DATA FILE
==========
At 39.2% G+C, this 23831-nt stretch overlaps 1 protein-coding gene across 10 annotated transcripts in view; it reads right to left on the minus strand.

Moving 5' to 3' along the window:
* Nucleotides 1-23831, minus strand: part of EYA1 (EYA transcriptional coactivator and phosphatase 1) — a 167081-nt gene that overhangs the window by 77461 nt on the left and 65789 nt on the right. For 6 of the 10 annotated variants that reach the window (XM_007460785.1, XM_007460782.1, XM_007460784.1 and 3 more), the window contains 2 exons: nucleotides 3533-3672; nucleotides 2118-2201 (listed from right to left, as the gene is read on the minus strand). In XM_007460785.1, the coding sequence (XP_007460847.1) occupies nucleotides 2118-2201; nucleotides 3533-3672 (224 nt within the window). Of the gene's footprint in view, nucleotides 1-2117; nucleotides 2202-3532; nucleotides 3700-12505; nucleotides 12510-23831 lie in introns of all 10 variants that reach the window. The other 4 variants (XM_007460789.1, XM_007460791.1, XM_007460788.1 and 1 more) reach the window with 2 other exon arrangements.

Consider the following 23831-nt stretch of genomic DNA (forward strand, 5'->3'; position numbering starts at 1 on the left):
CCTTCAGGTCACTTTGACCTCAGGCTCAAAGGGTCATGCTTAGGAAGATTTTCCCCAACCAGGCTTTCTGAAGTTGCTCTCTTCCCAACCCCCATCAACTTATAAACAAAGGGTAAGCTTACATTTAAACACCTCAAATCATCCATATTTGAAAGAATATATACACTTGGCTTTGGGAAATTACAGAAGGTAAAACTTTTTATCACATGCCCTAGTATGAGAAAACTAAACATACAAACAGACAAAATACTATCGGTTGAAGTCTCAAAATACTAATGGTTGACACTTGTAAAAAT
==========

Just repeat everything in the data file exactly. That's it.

At 39.2% G+C, this 23831-nt stretch overlaps 1 protein-coding gene across 10 annotated transcripts in view; it reads right to left on the minus strand.

Moving 5' to 3' along the window:
* Nucleotides 1-23831, minus strand: part of EYA1 (EYA transcriptional coactivator and phosphatase 1) — a 167081-nt gene that overhangs the window by 77461 nt on the left and 65789 nt on the right. For 6 of the 10 annotated variants that reach the window (XM_007460785.1, XM_007460782.1, XM_007460784.1 and 3 more), the window contains 2 exons: nucleotides 3533-3672; nucleotides 2118-2201 (listed from right to left, as the gene is read on the minus strand). In XM_007460785.1, the coding sequence (XP_007460847.1) occupies nucleotides 2118-2201; nucleotides 3533-3672 (224 nt within the window). Of the gene's footprint in view, nucleotides 1-2117; nucleotides 2202-3532; nucleotides 3700-12505; nucleotides 12510-23831 lie in introns of all 10 variants that reach the window. The other 4 variants (XM_007460789.1, XM_007460791.1, XM_007460788.1 and 1 more) reach the window with 2 other exon arrangements.

Consider the following 23831-nt stretch of genomic DNA (forward strand, 5'->3'; position numbering starts at 1 on the left):
CCTTCAGGTCACTTTGACCTCAGGCTCAAAGGGTCATGCTTAGGAAGATTTTCCCCAACCAGGCTTTCTGAAGTTGCTCTCTTCCCAACCCCCATCAACTTATAAACAAAGGGTAAGCTTACATTTAAACACCTCAAATCATCCATATTTGAAAGAATATATACACTTGGCTTTGGGAAATTACAGAAGGTAAAACTTTTTATCACATGCCCTAGTATGAGAAAACTAAACATACAAACAGACAAAATACTATCGGTTGAAGTCTCAAAATACTAATGGTTGACACTTGTAAAAAT